The Securities and Exchange Commission today charged two investment adviser subsidiaries of Voya Holdings with failing to disclose conflicts of interest and making misleading disclosures in connection with their practice of recalling securities on loan so their affiliates could receive tax benefits.
The advisers agreed to pay approximately $3.6 million to settle the charges, including more than $2 million directly to the affected mutual funds for the benefit of their investors. According to the SEC’s order instituting a settled administrative proceeding, Voya Investments and Directed Services served as investment advisers to certain insurance-dedicated mutual funds offered to annuity and life insurance customers through insurance companies affiliated with the advisers.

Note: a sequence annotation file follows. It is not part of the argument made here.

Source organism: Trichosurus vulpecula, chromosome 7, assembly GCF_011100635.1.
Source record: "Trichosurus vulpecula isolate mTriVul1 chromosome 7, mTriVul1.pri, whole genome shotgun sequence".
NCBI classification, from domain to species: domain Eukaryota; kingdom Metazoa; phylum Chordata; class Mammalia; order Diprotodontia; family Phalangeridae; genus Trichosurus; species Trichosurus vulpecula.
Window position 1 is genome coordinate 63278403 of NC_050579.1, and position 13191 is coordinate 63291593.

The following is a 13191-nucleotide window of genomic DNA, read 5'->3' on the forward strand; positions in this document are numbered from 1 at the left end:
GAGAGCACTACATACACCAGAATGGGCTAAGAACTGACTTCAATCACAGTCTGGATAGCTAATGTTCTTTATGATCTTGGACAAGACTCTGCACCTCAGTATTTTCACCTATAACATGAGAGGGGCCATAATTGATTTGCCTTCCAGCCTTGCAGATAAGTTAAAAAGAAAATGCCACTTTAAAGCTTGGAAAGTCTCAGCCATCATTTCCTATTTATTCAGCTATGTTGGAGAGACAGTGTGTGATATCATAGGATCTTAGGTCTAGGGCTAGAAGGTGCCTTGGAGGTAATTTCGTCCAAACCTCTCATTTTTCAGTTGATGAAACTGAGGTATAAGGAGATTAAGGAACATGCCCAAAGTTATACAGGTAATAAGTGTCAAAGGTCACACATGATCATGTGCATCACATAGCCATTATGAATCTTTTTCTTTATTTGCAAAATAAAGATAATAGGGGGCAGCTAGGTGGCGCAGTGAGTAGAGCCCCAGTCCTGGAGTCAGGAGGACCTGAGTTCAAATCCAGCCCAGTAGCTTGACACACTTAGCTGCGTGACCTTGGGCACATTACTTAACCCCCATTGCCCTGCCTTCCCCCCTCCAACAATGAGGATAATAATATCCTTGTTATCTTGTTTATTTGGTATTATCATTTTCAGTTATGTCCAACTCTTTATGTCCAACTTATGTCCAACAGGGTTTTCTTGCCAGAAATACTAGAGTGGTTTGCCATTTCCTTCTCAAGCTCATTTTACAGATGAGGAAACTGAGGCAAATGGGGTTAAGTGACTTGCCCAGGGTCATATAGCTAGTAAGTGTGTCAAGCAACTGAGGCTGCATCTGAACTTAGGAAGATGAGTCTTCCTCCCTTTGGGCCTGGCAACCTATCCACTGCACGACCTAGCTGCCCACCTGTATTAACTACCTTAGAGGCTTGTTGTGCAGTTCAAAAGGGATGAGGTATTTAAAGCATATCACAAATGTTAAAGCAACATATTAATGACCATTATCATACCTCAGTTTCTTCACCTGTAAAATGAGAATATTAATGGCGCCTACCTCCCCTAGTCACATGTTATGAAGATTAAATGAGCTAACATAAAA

In order to generate additional income for the mutual funds and their investors, the Voya advisers lent securities held by the funds to parties looking to borrow the securities. The Voya advisers recalled loaned securities before their dividend record dates so that the advisers’ insurance company affiliates, who were the record shareholders of the funds’ shares, could receive a tax benefit based on the dividends received. But, as the order explains, the recall practice caused the funds and their investors to lose securities lending income without receiving any offsetting tax benefit. The order found that the Voya advisers failed to disclose the conflict of interest to the funds’ board of directors or in the funds’ prospectuses.